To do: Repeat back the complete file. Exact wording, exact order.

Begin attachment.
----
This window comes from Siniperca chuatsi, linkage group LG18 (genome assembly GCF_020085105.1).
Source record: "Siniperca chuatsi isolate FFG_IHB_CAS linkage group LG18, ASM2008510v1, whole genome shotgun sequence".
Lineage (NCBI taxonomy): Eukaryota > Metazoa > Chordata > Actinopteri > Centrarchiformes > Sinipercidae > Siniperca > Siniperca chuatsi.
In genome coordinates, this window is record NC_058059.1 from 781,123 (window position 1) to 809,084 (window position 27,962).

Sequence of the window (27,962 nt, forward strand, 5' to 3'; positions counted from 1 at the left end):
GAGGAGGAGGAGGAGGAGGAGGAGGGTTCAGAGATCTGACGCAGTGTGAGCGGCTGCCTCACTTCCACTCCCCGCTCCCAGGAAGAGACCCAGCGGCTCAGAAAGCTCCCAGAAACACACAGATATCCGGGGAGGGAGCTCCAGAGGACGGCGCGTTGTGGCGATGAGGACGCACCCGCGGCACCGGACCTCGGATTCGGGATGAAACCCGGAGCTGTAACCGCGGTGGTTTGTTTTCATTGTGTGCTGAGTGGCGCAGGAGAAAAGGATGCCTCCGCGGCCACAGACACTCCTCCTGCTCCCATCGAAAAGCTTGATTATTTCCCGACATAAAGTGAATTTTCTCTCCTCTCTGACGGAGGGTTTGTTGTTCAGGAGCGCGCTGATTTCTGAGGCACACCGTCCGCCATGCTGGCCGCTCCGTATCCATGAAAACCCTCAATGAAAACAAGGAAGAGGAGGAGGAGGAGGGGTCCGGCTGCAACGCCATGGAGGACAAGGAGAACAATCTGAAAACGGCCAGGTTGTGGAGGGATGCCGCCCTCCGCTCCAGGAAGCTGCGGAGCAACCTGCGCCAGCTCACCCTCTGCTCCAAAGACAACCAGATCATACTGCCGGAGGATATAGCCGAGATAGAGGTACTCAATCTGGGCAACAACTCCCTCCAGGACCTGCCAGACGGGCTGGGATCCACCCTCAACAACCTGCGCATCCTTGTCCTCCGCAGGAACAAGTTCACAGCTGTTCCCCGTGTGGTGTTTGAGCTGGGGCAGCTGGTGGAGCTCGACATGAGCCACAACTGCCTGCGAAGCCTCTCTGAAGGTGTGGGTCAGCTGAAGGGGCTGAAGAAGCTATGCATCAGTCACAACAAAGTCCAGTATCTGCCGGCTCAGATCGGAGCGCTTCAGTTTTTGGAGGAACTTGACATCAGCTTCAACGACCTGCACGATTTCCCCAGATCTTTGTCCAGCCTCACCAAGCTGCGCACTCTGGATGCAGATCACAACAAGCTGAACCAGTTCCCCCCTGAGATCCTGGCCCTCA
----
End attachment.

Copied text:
This window comes from Siniperca chuatsi, linkage group LG18 (genome assembly GCF_020085105.1).
Source record: "Siniperca chuatsi isolate FFG_IHB_CAS linkage group LG18, ASM2008510v1, whole genome shotgun sequence".
Lineage (NCBI taxonomy): Eukaryota > Metazoa > Chordata > Actinopteri > Centrarchiformes > Sinipercidae > Siniperca > Siniperca chuatsi.
In genome coordinates, this window is record NC_058059.1 from 781,123 (window position 1) to 809,084 (window position 27,962).

Sequence of the window (27,962 nt, forward strand, 5' to 3'; positions counted from 1 at the left end):
GAGGAGGAGGAGGAGGAGGAGGAGGGTTCAGAGATCTGACGCAGTGTGAGCGGCTGCCTCACTTCCACTCCCCGCTCCCAGGAAGAGACCCAGCGGCTCAGAAAGCTCCCAGAAACACACAGATATCCGGGGAGGGAGCTCCAGAGGACGGCGCGTTGTGGCGATGAGGACGCACCCGCGGCACCGGACCTCGGATTCGGGATGAAACCCGGAGCTGTAACCGCGGTGGTTTGTTTTCATTGTGTGCTGAGTGGCGCAGGAGAAAAGGATGCCTCCGCGGCCACAGACACTCCTCCTGCTCCCATCGAAAAGCTTGATTATTTCCCGACATAAAGTGAATTTTCTCTCCTCTCTGACGGAGGGTTTGTTGTTCAGGAGCGCGCTGATTTCTGAGGCACACCGTCCGCCATGCTGGCCGCTCCGTATCCATGAAAACCCTCAATGAAAACAAGGAAGAGGAGGAGGAGGAGGGGTCCGGCTGCAACGCCATGGAGGACAAGGAGAACAATCTGAAAACGGCCAGGTTGTGGAGGGATGCCGCCCTCCGCTCCAGGAAGCTGCGGAGCAACCTGCGCCAGCTCACCCTCTGCTCCAAAGACAACCAGATCATACTGCCGGAGGATATAGCCGAGATAGAGGTACTCAATCTGGGCAACAACTCCCTCCAGGACCTGCCAGACGGGCTGGGATCCACCCTCAACAACCTGCGCATCCTTGTCCTCCGCAGGAACAAGTTCACAGCTGTTCCCCGTGTGGTGTTTGAGCTGGGGCAGCTGGTGGAGCTCGACATGAGCCACAACTGCCTGCGAAGCCTCTCTGAAGGTGTGGGTCAGCTGAAGGGGCTGAAGAAGCTATGCATCAGTCACAACAAAGTCCAGTATCTGCCGGCTCAGATCGGAGCGCTTCAGTTTTTGGAGGAACTTGACATCAGCTTCAACGACCTGCACGATTTCCCCAGATCTTTGTCCAGCCTCACCAAGCTGCGCACTCTGGATGCAGATCACAACAAGCTGAACCAGTTCCCCCCTGAGATCCTGGCCCTCA